Stuck between Benin and Nigeria in Africa’s most enigmatic border town, a Beninese engineer who lives in Canada and a Nigerian singer spend 48 hours together, an experience neither will ever forget.
After ten years of absence, Abe, a Beninese-Canadian professional returns to his home country to visit one more time the grandfather who raised him, now lying on his deathbed. Abe is riddled with guilt and regret for having neglected his grandfather for the last decade, during which he had turned his back on country and family. He now seeks pardon from his grandfather. Arriving at Lagos airport, he sets out to undertake the one-hour drive to Cotonou, Benin’s capital.
Safurat, an up-and-coming Afro-Soul singer, is also traveling from Lagos to Cotonou. She is invited to perform there at a concert. Despite her success, dynamism and strength of character, Safurat finds it hard to stand up to her overbearing mother, who wants her to stay in a difficult marriage.
Abe and Safurat find themselves stuck together in the Nigerian-Beninese border town of Seme as they do not have the requisite travel documents. Their 48-hour delay turns into an unexpected adventure, an exploration of a unique location, and a profoundly transformative experience in which they each learn to overcome their own demons. It is an adventure that ends with the beginning of a romance.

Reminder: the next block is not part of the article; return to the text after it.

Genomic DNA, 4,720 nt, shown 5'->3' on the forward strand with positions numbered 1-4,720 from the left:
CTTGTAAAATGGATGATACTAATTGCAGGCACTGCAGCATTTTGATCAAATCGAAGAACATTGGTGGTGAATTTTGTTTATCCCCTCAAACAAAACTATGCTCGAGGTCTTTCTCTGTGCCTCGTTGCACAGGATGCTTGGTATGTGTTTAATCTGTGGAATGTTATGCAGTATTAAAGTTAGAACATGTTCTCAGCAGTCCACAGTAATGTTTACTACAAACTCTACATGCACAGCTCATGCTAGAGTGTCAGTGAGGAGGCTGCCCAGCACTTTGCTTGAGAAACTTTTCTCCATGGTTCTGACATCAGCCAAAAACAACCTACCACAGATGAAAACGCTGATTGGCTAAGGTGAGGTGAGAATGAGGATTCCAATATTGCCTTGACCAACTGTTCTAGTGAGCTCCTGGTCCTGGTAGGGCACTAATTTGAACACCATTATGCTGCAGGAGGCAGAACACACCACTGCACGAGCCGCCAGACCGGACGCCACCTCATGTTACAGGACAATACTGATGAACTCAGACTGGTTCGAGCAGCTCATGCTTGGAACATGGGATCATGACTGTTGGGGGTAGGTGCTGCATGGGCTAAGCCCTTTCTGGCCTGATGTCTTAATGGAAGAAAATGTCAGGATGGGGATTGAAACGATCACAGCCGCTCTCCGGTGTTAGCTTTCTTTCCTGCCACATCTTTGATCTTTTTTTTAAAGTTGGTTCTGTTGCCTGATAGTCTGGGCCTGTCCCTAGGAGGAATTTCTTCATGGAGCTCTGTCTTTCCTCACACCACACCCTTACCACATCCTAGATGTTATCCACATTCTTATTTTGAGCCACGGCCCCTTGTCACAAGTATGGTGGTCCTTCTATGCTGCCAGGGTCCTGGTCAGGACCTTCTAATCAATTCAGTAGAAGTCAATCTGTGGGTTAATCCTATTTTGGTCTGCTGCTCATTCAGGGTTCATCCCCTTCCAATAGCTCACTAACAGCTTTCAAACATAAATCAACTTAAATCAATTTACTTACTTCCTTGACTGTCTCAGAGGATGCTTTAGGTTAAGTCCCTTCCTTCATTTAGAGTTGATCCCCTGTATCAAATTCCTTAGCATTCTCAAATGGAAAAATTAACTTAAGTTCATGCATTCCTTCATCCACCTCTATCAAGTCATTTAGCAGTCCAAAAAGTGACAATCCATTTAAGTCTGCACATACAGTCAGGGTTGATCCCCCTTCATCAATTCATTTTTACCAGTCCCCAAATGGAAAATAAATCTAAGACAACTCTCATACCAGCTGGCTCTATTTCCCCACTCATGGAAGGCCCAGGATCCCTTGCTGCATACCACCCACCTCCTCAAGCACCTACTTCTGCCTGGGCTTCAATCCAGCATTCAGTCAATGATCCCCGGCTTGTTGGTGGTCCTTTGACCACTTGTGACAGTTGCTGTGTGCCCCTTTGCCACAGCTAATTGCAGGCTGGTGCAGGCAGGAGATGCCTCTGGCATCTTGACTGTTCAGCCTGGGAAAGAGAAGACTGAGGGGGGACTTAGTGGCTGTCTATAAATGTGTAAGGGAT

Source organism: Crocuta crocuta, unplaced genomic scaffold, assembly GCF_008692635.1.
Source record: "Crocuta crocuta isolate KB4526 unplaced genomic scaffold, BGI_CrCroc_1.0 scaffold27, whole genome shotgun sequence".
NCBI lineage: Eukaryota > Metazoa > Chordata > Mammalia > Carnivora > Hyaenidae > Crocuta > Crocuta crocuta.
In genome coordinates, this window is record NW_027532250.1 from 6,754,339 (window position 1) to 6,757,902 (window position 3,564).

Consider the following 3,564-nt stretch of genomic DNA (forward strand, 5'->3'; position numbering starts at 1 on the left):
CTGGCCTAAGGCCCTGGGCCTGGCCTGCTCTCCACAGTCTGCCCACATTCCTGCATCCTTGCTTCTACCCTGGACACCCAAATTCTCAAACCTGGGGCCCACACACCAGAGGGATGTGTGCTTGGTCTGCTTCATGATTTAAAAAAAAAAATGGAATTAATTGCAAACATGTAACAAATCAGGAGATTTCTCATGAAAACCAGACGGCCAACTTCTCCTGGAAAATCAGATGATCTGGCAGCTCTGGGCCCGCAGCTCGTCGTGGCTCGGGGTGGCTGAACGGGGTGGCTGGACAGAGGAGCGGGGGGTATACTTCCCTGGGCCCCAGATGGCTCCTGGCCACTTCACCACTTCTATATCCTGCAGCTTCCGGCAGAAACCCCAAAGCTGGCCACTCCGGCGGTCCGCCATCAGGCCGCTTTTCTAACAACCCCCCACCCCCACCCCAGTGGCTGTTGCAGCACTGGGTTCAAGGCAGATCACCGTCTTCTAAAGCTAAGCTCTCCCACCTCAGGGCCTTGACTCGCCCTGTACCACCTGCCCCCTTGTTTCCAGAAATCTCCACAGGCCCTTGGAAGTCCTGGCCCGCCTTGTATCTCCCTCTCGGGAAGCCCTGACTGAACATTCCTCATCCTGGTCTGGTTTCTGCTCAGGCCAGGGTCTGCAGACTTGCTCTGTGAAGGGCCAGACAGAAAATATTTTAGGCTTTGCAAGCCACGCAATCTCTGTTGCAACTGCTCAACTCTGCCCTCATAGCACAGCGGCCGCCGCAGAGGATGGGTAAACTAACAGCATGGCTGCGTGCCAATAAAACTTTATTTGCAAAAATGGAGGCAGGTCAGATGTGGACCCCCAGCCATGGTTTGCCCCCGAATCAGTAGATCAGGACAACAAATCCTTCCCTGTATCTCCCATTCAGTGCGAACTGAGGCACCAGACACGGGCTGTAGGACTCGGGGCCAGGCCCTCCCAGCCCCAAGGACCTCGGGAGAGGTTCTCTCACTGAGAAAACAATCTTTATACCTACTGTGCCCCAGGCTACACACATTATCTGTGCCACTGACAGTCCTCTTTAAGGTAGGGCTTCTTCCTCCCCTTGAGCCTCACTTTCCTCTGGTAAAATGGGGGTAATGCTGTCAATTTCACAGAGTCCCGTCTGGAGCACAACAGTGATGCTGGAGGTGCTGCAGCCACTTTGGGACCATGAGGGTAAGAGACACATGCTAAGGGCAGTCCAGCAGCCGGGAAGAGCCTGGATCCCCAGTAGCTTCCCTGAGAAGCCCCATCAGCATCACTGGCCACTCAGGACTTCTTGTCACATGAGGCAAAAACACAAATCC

Filmmaking to me has always been about interrogating imposed borders, whether material or symbolic. Few settings allow to better narrate such a story of symbolic and material borders than Seme, the main border town between Nigeria and Benin. Often dubbed one of the most absurd borders in the world, this town is chaotic, bustling, and mysterious. It is here in Seme that the film’s two main characters find themselves thrown together. The protagonists’ time at the border is more than just waiting to cross into Benin. For both, crossing the physical border becomes a metaphor for transcending respective interior walls born out of individual and collective pasts.
The depth of the subject addressed in the film does not take away from its potential for mass appeal as Border also possesses the ingredients for a popular film able to attract as much an African audience as a global one. The film addresses universal questions around love, the search for meaning and identity, and notions of success, forgiveness and maturity. Border explores complex psychological dimensions through the conflicts, fears and hopes of its main characters, with which many viewers will identify. The captivating Afro-Pop soundtrack further lends the film universal appeal.